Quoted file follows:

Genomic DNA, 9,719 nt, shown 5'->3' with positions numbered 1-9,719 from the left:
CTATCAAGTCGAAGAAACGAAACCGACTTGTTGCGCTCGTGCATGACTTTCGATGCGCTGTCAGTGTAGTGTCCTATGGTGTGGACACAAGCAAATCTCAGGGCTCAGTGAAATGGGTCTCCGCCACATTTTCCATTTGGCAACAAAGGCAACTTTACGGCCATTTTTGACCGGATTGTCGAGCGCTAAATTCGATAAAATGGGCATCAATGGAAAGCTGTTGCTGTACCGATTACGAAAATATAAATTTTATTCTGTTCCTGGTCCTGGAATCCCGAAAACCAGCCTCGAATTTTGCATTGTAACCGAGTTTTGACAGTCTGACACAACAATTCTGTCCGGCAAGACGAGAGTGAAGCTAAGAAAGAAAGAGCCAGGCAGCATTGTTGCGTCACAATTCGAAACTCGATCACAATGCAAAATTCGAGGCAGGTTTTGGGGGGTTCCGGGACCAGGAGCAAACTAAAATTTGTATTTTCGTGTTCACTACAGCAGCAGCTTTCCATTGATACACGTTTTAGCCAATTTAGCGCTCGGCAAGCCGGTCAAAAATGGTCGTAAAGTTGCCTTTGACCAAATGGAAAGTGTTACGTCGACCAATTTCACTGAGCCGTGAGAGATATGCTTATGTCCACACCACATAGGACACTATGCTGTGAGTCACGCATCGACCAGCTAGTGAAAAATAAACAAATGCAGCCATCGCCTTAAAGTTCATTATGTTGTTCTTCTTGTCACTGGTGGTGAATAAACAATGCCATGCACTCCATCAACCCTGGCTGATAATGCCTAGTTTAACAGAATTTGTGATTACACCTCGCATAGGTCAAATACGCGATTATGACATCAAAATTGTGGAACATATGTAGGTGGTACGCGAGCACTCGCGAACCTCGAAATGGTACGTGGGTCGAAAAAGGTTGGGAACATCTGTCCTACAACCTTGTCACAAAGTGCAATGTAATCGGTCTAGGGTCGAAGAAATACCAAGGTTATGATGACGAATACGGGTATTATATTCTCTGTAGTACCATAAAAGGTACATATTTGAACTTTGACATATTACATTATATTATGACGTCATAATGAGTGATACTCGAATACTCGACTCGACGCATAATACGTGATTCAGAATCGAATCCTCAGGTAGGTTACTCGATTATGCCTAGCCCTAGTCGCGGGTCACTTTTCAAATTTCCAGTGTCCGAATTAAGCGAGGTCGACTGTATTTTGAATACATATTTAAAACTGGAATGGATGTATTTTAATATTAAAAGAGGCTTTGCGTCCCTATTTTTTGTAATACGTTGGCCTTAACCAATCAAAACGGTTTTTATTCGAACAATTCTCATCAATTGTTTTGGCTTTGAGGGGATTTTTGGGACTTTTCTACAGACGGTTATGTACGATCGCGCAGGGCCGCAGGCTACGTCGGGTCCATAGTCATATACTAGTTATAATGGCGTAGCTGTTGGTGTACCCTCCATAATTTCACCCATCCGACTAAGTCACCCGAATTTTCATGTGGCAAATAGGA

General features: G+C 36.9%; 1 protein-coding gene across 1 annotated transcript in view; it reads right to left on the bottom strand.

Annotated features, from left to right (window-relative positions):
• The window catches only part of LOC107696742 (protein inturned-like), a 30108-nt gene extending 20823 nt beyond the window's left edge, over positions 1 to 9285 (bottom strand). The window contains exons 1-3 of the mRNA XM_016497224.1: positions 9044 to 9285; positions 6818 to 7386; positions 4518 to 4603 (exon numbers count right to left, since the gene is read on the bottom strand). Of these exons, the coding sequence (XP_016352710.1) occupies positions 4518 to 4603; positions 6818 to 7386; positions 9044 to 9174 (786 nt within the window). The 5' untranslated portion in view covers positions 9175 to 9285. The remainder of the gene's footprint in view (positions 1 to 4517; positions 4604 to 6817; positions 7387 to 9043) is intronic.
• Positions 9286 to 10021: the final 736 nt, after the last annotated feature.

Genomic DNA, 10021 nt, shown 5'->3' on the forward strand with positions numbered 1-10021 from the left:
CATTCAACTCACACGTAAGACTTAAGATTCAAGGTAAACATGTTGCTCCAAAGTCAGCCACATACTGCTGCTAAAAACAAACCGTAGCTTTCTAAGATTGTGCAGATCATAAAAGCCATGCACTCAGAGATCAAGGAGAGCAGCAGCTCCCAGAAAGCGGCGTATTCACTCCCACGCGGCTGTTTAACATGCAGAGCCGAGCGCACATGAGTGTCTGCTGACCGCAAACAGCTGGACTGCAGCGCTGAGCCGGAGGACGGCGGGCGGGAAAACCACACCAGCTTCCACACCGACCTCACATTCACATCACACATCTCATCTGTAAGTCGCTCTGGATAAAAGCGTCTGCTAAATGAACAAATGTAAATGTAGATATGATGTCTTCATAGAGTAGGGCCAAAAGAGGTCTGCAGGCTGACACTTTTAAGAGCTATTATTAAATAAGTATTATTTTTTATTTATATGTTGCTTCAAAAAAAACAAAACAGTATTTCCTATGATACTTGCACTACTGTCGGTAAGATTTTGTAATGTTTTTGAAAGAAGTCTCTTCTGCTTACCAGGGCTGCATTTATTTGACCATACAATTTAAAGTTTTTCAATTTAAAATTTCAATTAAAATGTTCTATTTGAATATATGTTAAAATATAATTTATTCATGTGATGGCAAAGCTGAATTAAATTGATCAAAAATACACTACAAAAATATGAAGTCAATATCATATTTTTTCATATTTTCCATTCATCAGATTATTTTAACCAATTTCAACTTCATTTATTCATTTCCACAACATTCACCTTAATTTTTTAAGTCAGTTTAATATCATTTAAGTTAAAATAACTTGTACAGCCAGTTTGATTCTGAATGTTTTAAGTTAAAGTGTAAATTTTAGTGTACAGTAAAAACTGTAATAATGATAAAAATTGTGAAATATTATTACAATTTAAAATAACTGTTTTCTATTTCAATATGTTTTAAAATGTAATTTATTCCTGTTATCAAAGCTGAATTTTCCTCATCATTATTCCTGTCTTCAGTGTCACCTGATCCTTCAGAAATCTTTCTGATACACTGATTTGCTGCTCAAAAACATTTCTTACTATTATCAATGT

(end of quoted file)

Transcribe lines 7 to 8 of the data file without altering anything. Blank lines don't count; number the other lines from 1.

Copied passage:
Genomic DNA, 10021 nt, shown 5'->3' on the forward strand with positions numbered 1-10021 from the left:
CATTCAACTCACACGTAAGACTTAAGATTCAAGGTAAACATGTTGCTCCAAAGTCAGCCACATACTGCTGCTAAAAACAAACCGTAGCTTTCTAAGATTGTGCAGATCATAAAAGCCATGCACTCAGAGATCAAGGAGAGCAGCAGCTCCCAGAAAGCGGCGTATTCACTCCCACGCGGCTGTTTAACATGCAGAGCCGAGCGCACATGAGTGTCTGCTGACCGCAAACAGCTGGACTGCAGCGCTGAGCCGGAGGACGGCGGGCGGGAAAACCACACCAGCTTCCACACCGACCTCACATTCACATCACACATCTCATCTGTAAGTCGCTCTGGATAAAAGCGTCTGCTAAATGAACAAATGTAAATGTAGATATGATGTCTTCATAGAGTAGGGCCAAAAGAGGTCTGCAGGCTGACACTTTTAAGAGCTATTATTAAATAAGTATTATTTTTTATTTATATGTTGCTTCAAAAAAAACAAAACAGTATTTCCTATGATACTTGCACTACTGTCGGTAAGATTTTGTAATGTTTTTGAAAGAAGTCTCTTCTGCTTACCAGGGCTGCATTTATTTGACCATACAATTTAAAGTTTTTCAATTTAAAATTTCAATTAAAATGTTCTATTTGAATATATGTTAAAATATAATTTATTCATGTGATGGCAAAGCTGAATTAAATTGATCAAAAATACACTACAAAAATATGAAGTCAATATCATATTTTTTCATATTTTCCATTCATCAGATTATTTTAACCAATTTCAACTTCATTTATTCATTTCCACAACATTCACCTTAATTTTTTAAGTCAGTTTAATATCATTTAAGTTAAAATAACTTGTACAGCCAGTTTGATTCTGAATGTTTTAAGTTAAAGTGTAAATTTTAGTGTACAGTAAAAACTGTAATAATGATAAAAATTGTGAAATATTATTACAATTTAAAATAACTGTTTTCTATTTCAATATGTTTTAAAATGTAATTTATTCCTGTTATCAAAGCTGAATTTTCCTCATCATTATTCCTGTCTTCAGTGTCACCTGATCCTTCAGAAATCTTTCTGATACACTGATTTGCTGCTCAAAAACATTTCTTACTATTATCAATGT